Even though she lives at camp, I know that this week will be an experience like none other for Bryn.  She'll be cheering her heart out with her cabinmates at opening campfire tonight (which is a distinctly different experience than sitting in the back with me).  Tonight, before bed, she'll join her cabinmates in devotions over candlelight, led by counselors who love God and have felt their own lives changed by the goodness of this place.  She'll be sitting front at center at chapel tomorrow morning, getting that perfect view of the sun over the Tippecanoe River.  And on Saturday morning, when I pick her up, I know that she will be a better version of herself.  That's the power that camp has.

There's no way that my parents and I could have known that  a week at camp, twenty-four summers ago, would change my life.  But see, now I know about Camp Tecumseh.  We are in the business of changing lives.  I would dare to say that every kid who comes to camp leaves changed--because we serve an amazing God, and He uses us to change each precious life, each in exactly the way He desires.  Love does amazing things, and Love overflows here at camp.  Some kids will go home with a deeper sense of faith, some will go home more self-confident, some will go home with new and lasting friendships, some will go home changed in ways that I can't begin to predict..  I can't wait to see what camp will do for Bryn.  She's about to embark on an experience to last a lifetime.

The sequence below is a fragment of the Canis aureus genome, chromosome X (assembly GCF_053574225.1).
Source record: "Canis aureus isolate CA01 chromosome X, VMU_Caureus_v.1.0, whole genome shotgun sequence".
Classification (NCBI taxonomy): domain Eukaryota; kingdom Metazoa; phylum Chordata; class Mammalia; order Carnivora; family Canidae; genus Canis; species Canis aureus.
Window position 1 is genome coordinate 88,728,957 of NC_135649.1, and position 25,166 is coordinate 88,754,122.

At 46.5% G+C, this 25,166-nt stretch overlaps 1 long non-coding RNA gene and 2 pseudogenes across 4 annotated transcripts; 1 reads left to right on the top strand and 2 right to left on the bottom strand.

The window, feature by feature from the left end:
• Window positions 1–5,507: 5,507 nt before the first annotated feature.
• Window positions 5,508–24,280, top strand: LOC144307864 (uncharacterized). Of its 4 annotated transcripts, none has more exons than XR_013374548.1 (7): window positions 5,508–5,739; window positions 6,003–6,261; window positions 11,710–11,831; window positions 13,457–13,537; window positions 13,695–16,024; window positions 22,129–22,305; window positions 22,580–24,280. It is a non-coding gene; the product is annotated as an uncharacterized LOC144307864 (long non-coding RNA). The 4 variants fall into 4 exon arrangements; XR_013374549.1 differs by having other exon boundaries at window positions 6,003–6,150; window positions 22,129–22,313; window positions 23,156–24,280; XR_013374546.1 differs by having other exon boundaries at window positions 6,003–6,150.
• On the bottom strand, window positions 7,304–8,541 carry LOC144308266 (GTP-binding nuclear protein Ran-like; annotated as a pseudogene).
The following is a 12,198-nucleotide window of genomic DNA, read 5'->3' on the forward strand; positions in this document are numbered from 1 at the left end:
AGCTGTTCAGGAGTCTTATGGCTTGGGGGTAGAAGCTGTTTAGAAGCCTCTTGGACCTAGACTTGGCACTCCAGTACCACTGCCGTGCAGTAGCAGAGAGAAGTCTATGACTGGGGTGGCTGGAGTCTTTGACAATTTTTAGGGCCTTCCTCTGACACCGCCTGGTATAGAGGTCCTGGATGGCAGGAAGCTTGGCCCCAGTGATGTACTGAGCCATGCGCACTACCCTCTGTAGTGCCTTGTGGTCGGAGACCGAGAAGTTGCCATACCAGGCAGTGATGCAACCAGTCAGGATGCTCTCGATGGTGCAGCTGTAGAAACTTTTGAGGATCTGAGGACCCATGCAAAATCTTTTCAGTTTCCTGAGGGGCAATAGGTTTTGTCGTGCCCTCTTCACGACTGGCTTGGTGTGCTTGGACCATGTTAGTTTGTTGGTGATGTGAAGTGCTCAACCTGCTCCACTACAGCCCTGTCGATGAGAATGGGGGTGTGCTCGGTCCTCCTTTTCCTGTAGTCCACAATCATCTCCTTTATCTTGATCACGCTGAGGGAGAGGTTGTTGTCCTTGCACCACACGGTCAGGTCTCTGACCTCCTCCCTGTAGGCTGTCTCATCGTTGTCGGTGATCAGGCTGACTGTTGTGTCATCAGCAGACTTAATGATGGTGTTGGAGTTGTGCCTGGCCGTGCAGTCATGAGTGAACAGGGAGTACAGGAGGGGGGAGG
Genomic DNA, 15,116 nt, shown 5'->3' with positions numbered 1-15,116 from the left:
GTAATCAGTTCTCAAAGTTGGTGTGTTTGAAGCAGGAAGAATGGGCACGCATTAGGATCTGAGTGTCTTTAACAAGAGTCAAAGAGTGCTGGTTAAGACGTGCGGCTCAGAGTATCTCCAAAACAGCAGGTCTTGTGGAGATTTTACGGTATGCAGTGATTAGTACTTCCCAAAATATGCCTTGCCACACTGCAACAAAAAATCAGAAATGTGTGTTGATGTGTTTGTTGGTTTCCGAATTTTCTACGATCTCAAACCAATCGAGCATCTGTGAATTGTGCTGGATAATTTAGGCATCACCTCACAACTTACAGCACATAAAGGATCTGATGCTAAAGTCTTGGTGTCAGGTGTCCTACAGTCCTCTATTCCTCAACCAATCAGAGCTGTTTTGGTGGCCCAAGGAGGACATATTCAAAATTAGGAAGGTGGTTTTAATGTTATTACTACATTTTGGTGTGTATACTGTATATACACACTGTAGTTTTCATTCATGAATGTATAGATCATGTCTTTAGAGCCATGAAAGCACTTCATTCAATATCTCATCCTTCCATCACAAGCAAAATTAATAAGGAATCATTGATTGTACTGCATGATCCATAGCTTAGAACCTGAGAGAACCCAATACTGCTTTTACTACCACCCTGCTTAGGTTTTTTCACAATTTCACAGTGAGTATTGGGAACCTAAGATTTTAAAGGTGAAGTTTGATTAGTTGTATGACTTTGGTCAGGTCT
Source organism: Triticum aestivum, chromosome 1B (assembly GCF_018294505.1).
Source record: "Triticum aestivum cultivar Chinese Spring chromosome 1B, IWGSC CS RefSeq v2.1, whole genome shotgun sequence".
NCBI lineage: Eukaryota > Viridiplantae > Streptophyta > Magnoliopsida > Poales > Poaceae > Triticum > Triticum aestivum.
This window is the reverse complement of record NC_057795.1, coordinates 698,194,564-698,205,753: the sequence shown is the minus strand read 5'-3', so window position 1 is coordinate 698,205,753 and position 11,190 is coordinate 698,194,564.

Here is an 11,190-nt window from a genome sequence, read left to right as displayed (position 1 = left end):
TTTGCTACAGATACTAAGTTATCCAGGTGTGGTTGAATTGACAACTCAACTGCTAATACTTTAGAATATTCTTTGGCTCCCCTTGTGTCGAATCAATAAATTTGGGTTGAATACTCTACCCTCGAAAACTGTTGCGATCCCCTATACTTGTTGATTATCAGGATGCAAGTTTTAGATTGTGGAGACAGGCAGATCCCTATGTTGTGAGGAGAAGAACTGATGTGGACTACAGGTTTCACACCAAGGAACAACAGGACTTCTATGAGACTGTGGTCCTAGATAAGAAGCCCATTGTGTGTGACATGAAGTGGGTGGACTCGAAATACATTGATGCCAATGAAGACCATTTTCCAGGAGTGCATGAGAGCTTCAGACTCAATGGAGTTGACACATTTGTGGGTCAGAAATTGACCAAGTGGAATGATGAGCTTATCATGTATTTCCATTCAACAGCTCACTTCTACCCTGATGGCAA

4 comments:

amypfan said...

from Meghan Alexis Robison:
I have that all camp picture with the hail in an album somewhere!

amypfan said...

from Beth Heiner Maeder:
Could it be that I was a camper the same week? I know I have an all camp picture with crazy golf ball sized hail! How fun that it has come full circle for you!

amypfan said...

from Tina Pfanschmidt:
Beautifully said - I too will never forget that day or the years that followed - pulls at my heart strings...

amypfan said...